innova Recordings’ Bay Area Pilot Helps Artists in the Creation and Promotion of their Music

In one of the most cutthroat entertainment sectors that has countless stories of 360 deals, shelving projects, payment inequity, and more, innova Recordings is redefining its role in the development, creation, distribution, and marketing of its artists.

Established in 1982 when American Composers Forum was still the Minnesota Composers Forum, innova was originally a platform to showcase the McKnight Composer Fellowship winners but evolved into a home for genreless music creators, for musicians who don’t fit into the “mainstream classical” model, and especially for artists who might not have the financial resources to realize their latest or developing project.

As a first step in implementing an even more collaborative and accessible operations model, innova’s Bay Area Pilot program was launched in March 2021 as an “outgrowth” of the label and a commitment to ACF’s anti-racism policy. This program was “explicitly designed to support artists in both the creation and promotion of their music.”

“Its existence was predicated on wanting to build and support a community of diverse artists and help them amplify their music,” says ACF and innova Director of Recordings Chris Campbell. “We invited folks to come to us with projects in any stage of completion rather than requiring finished masters.”

innova Bay Area Pilot Program artists Eki’Shola Abrams, Melinda Martinez Becker, Nicolas Lell Benavides, Lisa Mezzacappa, Beth Schenck, SHENSduo, Lewis Jordan, Julie Herndon, and Anne Hege

innova Bay Area Pilot Program artists Eki’Shola Abrams, Melinda Martinez Becker, Nicolas Lell Benavides, Lisa Mezzacappa, Beth Schenck, SHENSduo, Lewis Jordan, Julie Herndon, and Anne Hege

Two artists who have benefited from this pilot program at differing stages in their creative process are San Francisco-based saxophonist, composer, mother, and educator Beth Schenck, and a “newly minted” Northern California ensemble, SHENSduo, consisting of award-winning Pipa performers and composers Shenshen Zhang and Sophia Shen.

Schenck applied to the pilot program after finishing a home recording she had originally composed for herself, but didn’t have any immediate plans to release. As she looked for ways to elevate her work, the pilot program caught her attention. “I thought, well, I’m not really even sure what to do with this thing that I have, but it became bigger than I thought it was going to, and maybe other people would want to listen to it,” Schenck says.

Because Schenck didn’t have a lot of experience formally releasing music under a label, working with innova has been about learning what to do after the creation process is completed. She says her focus has been on finding an audience for her music, working with a graphic designer for album artwork, and making her work accessible to audiences and reviewers. So far, she says, the pilot program has been a catalyst to where she truly wants to be.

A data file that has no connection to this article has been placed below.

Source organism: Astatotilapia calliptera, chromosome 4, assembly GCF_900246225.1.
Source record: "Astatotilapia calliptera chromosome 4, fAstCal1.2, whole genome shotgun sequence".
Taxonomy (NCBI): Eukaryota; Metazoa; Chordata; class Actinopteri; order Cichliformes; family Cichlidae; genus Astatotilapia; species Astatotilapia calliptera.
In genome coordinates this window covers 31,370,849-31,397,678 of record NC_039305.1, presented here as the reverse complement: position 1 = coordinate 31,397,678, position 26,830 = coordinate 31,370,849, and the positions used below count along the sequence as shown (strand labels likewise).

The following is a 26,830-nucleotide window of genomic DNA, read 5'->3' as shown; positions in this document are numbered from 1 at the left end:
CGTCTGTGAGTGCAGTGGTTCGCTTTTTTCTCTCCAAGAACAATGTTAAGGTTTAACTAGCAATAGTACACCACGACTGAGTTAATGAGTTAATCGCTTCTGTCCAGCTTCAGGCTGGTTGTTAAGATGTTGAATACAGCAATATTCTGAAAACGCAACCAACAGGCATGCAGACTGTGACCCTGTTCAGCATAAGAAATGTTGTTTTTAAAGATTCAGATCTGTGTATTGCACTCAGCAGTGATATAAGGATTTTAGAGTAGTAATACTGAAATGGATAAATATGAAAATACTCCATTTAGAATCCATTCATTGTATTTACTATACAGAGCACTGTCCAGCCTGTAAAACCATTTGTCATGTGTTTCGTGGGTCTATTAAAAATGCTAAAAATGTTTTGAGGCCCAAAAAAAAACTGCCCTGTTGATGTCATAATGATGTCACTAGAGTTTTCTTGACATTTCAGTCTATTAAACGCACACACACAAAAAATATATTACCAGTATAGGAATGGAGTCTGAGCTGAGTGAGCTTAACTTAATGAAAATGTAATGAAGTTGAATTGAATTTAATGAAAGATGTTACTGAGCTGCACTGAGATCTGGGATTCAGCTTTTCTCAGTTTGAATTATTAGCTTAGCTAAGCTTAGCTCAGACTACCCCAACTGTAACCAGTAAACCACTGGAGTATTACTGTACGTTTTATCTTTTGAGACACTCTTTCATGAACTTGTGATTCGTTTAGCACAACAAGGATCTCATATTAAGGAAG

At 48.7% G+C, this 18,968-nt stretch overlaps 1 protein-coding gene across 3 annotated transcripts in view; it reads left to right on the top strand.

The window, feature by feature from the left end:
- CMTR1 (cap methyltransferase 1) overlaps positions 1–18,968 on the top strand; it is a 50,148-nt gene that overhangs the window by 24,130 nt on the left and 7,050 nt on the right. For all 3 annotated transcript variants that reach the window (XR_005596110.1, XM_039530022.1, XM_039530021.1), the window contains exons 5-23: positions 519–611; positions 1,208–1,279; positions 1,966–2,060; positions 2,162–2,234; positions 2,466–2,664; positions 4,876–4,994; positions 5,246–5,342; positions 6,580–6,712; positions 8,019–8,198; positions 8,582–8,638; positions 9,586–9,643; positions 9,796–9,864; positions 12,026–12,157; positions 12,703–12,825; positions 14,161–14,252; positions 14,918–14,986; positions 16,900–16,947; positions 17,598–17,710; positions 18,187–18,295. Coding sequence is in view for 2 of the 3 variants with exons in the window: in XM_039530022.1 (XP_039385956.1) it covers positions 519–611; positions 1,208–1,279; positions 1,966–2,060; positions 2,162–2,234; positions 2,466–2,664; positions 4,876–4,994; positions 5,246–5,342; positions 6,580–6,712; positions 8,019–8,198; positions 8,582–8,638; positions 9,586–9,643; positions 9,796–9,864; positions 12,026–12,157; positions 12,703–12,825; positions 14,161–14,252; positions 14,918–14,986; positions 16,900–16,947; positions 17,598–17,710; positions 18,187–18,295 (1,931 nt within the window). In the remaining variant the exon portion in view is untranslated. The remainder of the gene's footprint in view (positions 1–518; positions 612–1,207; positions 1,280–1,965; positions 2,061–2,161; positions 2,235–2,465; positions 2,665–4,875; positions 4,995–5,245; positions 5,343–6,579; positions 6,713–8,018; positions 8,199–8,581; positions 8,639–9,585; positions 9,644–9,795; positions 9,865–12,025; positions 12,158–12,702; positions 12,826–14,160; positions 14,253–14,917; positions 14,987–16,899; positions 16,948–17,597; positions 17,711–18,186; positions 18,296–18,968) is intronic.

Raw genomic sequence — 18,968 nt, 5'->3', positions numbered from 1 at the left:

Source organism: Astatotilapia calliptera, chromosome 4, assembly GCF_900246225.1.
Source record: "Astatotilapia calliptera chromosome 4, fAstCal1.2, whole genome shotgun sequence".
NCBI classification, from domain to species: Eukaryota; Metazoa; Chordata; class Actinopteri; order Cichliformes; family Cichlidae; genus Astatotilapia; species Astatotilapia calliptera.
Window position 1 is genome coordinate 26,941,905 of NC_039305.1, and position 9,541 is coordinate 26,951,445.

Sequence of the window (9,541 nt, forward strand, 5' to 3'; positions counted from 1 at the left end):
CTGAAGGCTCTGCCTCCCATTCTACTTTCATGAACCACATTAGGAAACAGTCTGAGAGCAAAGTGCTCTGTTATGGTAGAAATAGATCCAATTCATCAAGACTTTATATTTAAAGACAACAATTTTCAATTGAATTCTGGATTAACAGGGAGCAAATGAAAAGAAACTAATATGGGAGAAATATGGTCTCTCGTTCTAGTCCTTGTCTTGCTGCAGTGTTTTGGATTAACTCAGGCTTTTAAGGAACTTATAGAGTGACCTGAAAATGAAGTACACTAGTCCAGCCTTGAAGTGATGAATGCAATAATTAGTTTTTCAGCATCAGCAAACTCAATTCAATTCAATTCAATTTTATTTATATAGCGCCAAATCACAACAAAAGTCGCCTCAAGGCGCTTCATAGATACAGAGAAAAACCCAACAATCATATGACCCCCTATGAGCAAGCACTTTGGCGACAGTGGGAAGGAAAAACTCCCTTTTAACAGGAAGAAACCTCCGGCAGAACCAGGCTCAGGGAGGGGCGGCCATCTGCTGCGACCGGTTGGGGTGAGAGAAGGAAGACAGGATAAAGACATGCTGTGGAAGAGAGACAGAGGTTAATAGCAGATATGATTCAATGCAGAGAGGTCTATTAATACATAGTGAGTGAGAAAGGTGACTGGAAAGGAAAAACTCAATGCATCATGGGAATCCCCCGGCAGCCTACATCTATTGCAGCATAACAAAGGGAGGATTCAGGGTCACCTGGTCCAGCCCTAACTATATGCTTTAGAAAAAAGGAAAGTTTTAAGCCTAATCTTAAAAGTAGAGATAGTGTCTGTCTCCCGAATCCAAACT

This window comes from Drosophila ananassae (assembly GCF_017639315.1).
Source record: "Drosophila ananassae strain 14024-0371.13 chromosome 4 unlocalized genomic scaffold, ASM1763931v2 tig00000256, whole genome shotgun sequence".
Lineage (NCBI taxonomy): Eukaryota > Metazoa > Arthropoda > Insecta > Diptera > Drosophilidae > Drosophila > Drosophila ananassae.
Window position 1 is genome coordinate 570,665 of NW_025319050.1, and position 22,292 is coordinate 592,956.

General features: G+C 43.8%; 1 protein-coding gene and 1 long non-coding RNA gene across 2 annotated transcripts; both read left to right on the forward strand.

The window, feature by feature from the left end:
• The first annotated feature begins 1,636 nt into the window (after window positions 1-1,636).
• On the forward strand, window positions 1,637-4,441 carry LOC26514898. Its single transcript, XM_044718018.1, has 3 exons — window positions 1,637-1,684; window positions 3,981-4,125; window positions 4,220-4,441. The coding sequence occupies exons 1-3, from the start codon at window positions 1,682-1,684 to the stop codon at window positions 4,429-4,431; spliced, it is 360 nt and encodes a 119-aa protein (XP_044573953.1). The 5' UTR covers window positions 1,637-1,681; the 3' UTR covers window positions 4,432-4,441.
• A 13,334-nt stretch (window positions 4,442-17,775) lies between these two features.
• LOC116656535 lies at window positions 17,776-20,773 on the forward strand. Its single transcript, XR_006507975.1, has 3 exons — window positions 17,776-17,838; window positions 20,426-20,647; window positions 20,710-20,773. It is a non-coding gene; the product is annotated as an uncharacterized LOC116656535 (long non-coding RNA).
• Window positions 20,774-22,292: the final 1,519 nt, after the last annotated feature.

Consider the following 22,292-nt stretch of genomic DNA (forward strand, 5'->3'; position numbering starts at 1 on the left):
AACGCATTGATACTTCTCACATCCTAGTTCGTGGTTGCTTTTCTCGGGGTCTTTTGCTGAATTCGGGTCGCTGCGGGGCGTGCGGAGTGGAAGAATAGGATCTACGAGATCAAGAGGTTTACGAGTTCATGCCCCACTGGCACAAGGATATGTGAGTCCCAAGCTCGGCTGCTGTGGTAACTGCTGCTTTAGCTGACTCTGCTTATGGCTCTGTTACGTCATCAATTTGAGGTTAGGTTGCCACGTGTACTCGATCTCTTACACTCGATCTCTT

Music entered Schenck’s life as a toddler because her mother was a church organist and began teaching her how to play the piano, which then led to picking up the violin. Her school didn’t have an orchestra program, but it did have a band program, which meant she needed to choose another instrument to study.

“It was the ’80s, and there was a hair gel commercial on TV where a lady with spiky hair went out and played a saxophone,” Schenck says. “I thought it was the coolest thing ever. I don’t think I’d ever seen a saxophone in real life, but I was like, ‘I want to do that.’ So…it was a love at first sight sort of thing, and I’ve been playing ever since.”

Beth Schenck--Photo by Dyanne Cano Photography

Beth Schenck–Photo by Dyanne Cano Photography

Her ultimate goal is to live her life in a way that reflects her authentic self. She says whether she’s actively making music or just navigating the world, she wants her creative work to be at the center of all she does. Her album Above and Below (out April 22, 2022 on innova) is expected to be a compilation of eight “fully-formed pieces” that are “mainly short.” Each piece is like a diary entry, where sounds and ideas were recorded from week to week through the pandemic, starting in 2020 through winter 2021.

“They’re not super technical,” Schenck says. “I didn’t try to, because I didn’t have this forethought to put this recording out. I didn’t make them perfect. I didn’t do many takes of things. I just wanted to get down a feeling and an impression. So, I feel like they’re raw in a good way and that they convey just really important little ideas and thoughts that I was having during a time that was pretty, pretty stressful in a lot of ways, and sorrowful in a lot of ways, but also beautiful. You know, it’s a pretty meaningful record to me, more than maybe anything else I’ve done.”